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Figure 4. Comparison between spectral counts of individual proteins identified during postnatal mouse molar enamel development (days 2, 4, and 6 dpn)(99% probability, 2 peptide minimum). Proteins were grouped into four categories: (A) mineralization, (B) cytoskeleton, (C) extracellular matrix/cell surface, and (D) other. Six proteins with highest quantitative values in each group were chosen for display and further analysis. Orbitrap mass spectrometry is inherently biased to exclude hydrophobic proteins (Carroll et al., 2007; Griffin and Schnitzer, 2011), promoting a methodological focus on hydrophilic proteins at the expense of the hydrophobic proteins that occupy the majority of the developing enamel matrix. Spectral counts of 2 dpn (blue), 4 dpn (yellow), and 6 dpn (gray) enamel matrix were distinguished by color coding, and levels of significance were marked as *p < 0.05, for comparisons between 2 and 4 dpn data, and #p < 0.05, for comparisons between 4 and 6 dpn data.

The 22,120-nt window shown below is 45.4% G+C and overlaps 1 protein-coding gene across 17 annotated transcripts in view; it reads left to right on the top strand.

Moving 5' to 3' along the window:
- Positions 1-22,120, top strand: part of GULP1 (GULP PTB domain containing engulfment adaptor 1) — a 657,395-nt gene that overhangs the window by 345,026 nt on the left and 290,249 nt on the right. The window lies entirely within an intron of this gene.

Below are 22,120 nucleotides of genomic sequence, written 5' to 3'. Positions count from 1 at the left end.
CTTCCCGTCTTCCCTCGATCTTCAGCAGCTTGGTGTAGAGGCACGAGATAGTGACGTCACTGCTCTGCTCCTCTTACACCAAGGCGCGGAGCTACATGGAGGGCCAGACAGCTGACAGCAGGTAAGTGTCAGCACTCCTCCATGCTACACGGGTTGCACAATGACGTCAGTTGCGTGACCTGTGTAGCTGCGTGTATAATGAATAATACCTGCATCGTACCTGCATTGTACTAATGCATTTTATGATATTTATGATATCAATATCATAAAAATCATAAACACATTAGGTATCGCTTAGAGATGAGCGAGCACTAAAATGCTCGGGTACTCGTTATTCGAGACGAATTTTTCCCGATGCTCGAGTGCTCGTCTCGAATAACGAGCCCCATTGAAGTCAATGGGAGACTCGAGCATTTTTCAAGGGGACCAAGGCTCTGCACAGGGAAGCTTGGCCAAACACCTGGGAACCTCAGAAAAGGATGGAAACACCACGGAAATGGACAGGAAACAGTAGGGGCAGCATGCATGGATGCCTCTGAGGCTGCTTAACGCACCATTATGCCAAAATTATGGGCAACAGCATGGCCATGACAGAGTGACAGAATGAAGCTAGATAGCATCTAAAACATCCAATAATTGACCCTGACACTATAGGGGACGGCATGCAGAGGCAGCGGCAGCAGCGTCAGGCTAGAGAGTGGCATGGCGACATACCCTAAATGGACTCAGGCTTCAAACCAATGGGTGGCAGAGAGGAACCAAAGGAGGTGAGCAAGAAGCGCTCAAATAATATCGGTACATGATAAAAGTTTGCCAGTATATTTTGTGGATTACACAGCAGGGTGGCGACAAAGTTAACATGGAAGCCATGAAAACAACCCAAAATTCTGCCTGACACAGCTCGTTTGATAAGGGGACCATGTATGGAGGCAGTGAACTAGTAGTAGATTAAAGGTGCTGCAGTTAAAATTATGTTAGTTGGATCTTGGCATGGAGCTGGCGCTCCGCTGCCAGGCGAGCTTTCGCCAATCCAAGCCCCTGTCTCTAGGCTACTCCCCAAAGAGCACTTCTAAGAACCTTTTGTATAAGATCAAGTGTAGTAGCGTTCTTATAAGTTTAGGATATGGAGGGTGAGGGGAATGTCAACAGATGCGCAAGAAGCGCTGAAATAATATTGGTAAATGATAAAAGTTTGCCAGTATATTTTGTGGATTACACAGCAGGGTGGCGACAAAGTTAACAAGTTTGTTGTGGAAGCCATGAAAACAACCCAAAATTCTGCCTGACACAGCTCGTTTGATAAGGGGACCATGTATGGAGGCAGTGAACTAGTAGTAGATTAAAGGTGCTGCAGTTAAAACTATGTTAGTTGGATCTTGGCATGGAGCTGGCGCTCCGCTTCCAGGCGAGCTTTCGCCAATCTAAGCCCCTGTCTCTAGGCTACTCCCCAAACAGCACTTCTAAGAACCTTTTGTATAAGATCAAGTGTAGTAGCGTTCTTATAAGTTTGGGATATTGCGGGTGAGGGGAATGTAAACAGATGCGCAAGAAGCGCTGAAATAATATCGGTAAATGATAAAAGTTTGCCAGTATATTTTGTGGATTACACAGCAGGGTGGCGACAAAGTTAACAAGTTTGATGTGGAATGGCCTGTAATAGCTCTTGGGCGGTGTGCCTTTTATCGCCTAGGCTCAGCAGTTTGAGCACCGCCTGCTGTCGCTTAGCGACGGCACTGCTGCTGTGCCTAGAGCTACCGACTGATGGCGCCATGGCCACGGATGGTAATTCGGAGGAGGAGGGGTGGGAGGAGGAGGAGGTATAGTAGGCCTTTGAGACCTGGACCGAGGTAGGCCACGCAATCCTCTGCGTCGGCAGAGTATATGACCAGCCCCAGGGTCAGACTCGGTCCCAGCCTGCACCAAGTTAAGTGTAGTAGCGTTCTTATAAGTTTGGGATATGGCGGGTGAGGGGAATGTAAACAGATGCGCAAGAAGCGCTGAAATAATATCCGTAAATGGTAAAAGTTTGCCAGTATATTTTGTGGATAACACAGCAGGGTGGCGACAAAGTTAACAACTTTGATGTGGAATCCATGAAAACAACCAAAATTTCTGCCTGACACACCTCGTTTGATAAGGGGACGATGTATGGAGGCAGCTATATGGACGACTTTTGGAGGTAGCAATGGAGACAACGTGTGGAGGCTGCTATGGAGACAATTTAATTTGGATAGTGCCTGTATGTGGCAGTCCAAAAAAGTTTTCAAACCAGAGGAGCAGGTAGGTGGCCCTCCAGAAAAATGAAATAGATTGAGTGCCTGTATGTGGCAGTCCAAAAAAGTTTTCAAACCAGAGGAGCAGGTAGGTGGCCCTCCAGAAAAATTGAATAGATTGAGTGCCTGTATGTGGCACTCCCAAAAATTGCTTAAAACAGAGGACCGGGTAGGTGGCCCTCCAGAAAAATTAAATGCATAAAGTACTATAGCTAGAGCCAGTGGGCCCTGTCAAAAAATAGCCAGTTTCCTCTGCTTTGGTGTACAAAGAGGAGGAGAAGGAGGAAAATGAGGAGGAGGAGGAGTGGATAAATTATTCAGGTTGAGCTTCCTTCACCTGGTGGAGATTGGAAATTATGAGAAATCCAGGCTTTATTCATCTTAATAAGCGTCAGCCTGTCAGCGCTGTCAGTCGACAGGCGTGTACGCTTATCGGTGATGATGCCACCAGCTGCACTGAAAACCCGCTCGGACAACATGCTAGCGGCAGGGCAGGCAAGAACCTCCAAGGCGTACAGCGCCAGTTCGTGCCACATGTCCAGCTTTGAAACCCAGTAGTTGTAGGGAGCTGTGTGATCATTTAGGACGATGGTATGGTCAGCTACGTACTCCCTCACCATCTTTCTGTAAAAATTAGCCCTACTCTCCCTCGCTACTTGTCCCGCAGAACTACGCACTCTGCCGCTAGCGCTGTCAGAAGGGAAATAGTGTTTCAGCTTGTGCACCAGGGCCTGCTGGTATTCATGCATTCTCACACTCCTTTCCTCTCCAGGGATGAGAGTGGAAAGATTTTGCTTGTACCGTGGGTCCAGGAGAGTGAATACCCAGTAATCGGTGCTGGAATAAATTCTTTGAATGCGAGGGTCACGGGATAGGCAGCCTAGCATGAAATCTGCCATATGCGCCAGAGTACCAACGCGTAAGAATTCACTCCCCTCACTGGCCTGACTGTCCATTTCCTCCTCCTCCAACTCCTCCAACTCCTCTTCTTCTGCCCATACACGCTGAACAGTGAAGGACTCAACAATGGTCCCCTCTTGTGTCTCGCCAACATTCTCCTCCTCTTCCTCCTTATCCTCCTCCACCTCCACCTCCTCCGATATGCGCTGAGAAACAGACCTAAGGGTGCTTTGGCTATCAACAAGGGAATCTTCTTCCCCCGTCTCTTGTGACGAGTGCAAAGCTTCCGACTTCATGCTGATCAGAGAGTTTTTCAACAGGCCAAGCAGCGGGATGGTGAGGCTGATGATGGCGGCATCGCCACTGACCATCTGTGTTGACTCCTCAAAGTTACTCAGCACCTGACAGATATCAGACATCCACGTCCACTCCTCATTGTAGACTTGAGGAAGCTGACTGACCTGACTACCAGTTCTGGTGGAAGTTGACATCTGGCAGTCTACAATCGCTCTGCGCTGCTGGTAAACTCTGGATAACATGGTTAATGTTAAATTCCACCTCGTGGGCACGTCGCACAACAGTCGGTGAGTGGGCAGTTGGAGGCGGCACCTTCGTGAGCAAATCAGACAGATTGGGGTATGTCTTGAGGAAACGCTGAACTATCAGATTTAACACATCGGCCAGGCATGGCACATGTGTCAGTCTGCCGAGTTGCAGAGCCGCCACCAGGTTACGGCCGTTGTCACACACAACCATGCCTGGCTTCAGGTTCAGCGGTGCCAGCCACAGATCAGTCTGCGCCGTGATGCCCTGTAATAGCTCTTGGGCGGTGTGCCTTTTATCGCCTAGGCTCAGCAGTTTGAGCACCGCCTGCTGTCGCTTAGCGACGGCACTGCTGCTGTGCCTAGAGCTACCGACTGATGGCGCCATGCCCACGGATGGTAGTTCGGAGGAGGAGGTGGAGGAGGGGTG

Among the biomineralization proteins, alkaline phosphatase 2 peaked on day 2 and significantly decreased by 0.9-fold (p < 0.05) from day 2 to day 4 while there was no alkaline phosphatase detected on day 6. Calmodulin was detected on day 2, decreased below the detection threshold on day 4, but once more rose to a significant peak on day 6. There was a 36-fold increase of reticulocalbin 3 levels from day 2 to day 4 (p < 0.05) but thereafter the reticulocalbin counts decreased significantly (p < 0.05) from day 4 to day 6. Calnexin levels decreased continuously from day 2 through day 6, including a significant decrease (p < 0.05) between days 4 and day 6. No expression for cathepsin B was observed at day 2, however the expression significantly peaked at day 4 (p < 0.05) and decreased again at day 6. In addition to the proteins displayed in Figure 4, peaks for the major enamel protein amelogenin continuously increased from day 2 to day 4 and day 6 (p < 0.05).

Four cytoskeleton related proteins displayed an increase in expression levels between days 2 and 4 and then decreased on day 6. Tubulin β5, β-actin and vimentin were detected at high levels on day 4 with a significant 10-fold (p < 0.05), 22-fold (p < 0.05), and 17-fold (p < 0.05) increase from day 2 to day 4, respectively, and a subsequent decrease between days 4 and 6 by 0.9-fold (p < 0.05). Cytoskeleton associated protein 4 on the other hand peaked on day 2, followed by a 0.9-fold (p < 0.05) decrease from day 2 to day 4, while cofilin-1 increased significantly from day 4 to day 6 (p < 0.05). Tropomyosin was not detected on days 2 and 6 but rose to significant levels on day 4 (p < 0.05).